The Cheery in-flight magazine of Yemenia, the national airline of Yemen, still runs articles encouraging adventurous tourists to visit the coffee-growing region in the country's north, its terraced hilltop villages a vision of Old Arabia, and the fabled eastern valleys that were once home to the Queen of Sheba. But anyone trying to get off the beaten track in Yemen these days may find a bit too much adventure. About two-thirds of the country is out of government control and in the hands of either separatist groups or local tribes, some of which have a habit of kidnapping foreign tourists to use as bargaining chips in disputes with the central government. Such hostages were rarely harmed until this June, when nine foreigners were kidnapped including two German women and a South Korean woman whose mutilated bodies were later discovered by shepherds. After the attack, the government effectively stopped granting permission to foreigners including journalists to travel anywhere but the capital, Sana'a, and the coastal region around the port city of Aden.
In the past month, the government, which is Sunni-dominated, has stepped up its military offensive against Shi'ite rebels, known as Houthis, whom officials blame for the killings. It's a continuation of a war that began in 2004, when the government killed a Houthi leader, raising fears among Yemeni followers of the Zaydi sect of Shi'ite Islam that they were being targeted for eradication by the government and Sunni extremists. So far, thousands have died and hundreds of thousands have been displaced by the fighting, mostly in the northern province of Saada. The government has used aerial bombardment and artillery to try to smash the Houthis. The alleged use of collective punishment and blockades of aid to force locals to turn in rebel fighters have prompted some agencies, such as UNICEF, to compare the campaign to the government of Sudan's actions in Darfur.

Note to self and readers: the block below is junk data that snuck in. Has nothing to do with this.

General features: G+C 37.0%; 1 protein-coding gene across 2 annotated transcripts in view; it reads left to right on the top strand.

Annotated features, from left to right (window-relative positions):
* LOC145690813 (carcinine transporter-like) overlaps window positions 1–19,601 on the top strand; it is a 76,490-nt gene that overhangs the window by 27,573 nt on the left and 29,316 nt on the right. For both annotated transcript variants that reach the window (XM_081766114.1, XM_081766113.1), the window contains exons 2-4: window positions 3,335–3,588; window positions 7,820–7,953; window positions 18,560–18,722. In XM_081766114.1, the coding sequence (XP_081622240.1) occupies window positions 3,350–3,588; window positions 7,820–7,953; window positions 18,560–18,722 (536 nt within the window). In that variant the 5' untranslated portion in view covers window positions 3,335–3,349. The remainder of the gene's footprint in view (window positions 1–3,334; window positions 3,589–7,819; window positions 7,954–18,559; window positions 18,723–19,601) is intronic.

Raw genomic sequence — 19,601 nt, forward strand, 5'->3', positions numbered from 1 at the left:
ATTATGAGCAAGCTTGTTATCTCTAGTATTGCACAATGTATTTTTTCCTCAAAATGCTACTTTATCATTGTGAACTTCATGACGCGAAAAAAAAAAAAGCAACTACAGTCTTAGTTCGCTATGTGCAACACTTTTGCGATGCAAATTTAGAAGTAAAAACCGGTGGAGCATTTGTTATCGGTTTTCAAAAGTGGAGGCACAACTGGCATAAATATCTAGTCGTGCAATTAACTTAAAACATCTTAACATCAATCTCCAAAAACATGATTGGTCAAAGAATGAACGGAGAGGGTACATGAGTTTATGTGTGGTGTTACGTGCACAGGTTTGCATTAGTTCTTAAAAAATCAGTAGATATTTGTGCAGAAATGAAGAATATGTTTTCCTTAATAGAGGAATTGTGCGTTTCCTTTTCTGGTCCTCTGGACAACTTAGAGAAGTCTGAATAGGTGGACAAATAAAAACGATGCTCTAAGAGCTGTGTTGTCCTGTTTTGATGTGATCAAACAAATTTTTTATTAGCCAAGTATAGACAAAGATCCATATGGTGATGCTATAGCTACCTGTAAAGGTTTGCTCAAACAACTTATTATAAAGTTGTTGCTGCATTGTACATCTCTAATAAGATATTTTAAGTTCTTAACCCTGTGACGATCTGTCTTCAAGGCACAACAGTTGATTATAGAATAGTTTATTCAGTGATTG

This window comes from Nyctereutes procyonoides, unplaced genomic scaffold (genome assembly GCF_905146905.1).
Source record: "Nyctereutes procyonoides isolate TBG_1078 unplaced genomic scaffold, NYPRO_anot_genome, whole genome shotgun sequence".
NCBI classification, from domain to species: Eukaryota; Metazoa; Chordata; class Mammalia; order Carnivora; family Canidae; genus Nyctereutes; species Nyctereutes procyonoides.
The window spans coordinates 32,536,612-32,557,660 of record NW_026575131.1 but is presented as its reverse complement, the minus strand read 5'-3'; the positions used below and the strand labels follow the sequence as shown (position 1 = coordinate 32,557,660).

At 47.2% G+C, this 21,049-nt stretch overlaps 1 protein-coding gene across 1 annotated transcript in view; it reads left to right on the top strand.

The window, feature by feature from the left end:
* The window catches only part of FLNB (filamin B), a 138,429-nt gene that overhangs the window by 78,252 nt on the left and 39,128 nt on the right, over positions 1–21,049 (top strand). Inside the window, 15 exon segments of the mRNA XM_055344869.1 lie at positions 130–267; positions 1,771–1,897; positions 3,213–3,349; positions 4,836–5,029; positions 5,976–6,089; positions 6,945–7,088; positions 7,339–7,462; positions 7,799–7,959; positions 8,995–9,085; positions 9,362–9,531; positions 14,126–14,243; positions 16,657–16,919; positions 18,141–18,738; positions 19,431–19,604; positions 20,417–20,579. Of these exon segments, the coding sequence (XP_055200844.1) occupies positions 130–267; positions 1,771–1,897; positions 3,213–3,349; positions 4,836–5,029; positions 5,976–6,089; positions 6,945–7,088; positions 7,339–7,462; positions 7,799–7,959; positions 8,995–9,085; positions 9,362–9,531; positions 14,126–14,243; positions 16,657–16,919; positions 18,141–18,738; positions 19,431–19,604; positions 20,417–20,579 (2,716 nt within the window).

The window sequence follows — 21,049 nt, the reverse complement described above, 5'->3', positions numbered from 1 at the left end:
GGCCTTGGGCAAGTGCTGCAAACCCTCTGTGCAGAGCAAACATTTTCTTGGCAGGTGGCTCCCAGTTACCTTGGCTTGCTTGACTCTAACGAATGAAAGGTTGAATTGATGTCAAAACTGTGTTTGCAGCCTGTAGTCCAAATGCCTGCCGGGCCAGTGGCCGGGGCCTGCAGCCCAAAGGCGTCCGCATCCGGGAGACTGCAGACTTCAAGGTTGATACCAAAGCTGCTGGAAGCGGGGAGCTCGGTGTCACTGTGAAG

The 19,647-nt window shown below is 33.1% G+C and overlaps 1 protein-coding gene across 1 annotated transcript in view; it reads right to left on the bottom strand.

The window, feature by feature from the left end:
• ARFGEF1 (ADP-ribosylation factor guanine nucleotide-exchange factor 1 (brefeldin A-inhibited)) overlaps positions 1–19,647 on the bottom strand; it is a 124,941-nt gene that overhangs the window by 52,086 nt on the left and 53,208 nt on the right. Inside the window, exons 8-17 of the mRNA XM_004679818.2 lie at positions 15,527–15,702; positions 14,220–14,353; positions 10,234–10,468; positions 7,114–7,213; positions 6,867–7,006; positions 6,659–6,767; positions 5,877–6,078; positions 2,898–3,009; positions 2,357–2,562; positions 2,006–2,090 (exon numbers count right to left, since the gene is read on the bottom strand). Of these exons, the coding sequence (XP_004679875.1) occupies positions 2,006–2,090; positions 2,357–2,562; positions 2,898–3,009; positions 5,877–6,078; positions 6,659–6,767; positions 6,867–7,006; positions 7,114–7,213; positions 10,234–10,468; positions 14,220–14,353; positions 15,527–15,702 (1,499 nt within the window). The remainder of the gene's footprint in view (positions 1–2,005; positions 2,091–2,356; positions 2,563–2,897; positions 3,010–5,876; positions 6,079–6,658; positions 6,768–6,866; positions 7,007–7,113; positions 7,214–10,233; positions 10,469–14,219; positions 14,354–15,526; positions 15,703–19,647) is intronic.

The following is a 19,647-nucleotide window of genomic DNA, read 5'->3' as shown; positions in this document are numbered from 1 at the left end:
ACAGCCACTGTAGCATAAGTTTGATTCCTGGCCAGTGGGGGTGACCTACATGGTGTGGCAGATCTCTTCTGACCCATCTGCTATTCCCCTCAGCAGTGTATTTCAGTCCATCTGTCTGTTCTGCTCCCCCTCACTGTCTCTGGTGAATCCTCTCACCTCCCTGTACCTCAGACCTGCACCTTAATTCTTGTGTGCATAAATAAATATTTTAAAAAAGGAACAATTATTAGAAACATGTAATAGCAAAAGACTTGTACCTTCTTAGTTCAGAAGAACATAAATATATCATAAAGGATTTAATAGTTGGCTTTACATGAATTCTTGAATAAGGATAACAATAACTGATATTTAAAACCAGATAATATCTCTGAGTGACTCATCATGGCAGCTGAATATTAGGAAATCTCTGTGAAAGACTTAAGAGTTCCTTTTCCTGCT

Western diplomats in Sana'a, however, suspect that the real culprits behind this year's attacks on foreigners come from the growing band of al-Qaeda operatives in Yemen. Under pressure in Saudi Arabia and Iraq, al-Qaeda is turning the lawless mountain areas of Yemen into a new staging area. U.S. officials and terrorism experts don't think Yemen is close to becoming a failed state like Somalia just across the Red Sea. But there are warning signs that things could get worse: the Houthi rebellion, secessionists in the south, Somali pirates menacing the coast, an economy that is overreliant on declining oil production, and a looming water crisis.
Helping Hands and Blind Eyes
Stretched around the Southern heel of the Arabian Peninsula and home to 23.8 million people compared with 28.7 million in Saudi Arabia Yemen, which came into being when North and South Yemen merged in 1990, is one of the poorest countries in the Middle East. Long a source of jihadis, the region sent hundreds of fighters to the war against the Soviets in Afghanistan and, to judge by the number of captured, killed or identified insurgents in Iraq, continues to be one of the biggest suppliers of fighters to regional conflicts. It's common knowledge in the tearooms of Sana'a and in Western embassies that the government of northern Yemen used jihadis to help defeat the south in the civil war that ended in 1994. But the symbiotic relationship between the government and al-Qaeda shifted after 9/11 and the American invasion of Iraq, when the Yemeni government worried that it too might be on the receiving end of U.S. military action. Sana'a helped the U.S. with the assassination of a leader of al-Qaeda in 2002, by missile attack from a Predator drone, even as it turned a blind eye to other extremists as long as they didn't cause trouble.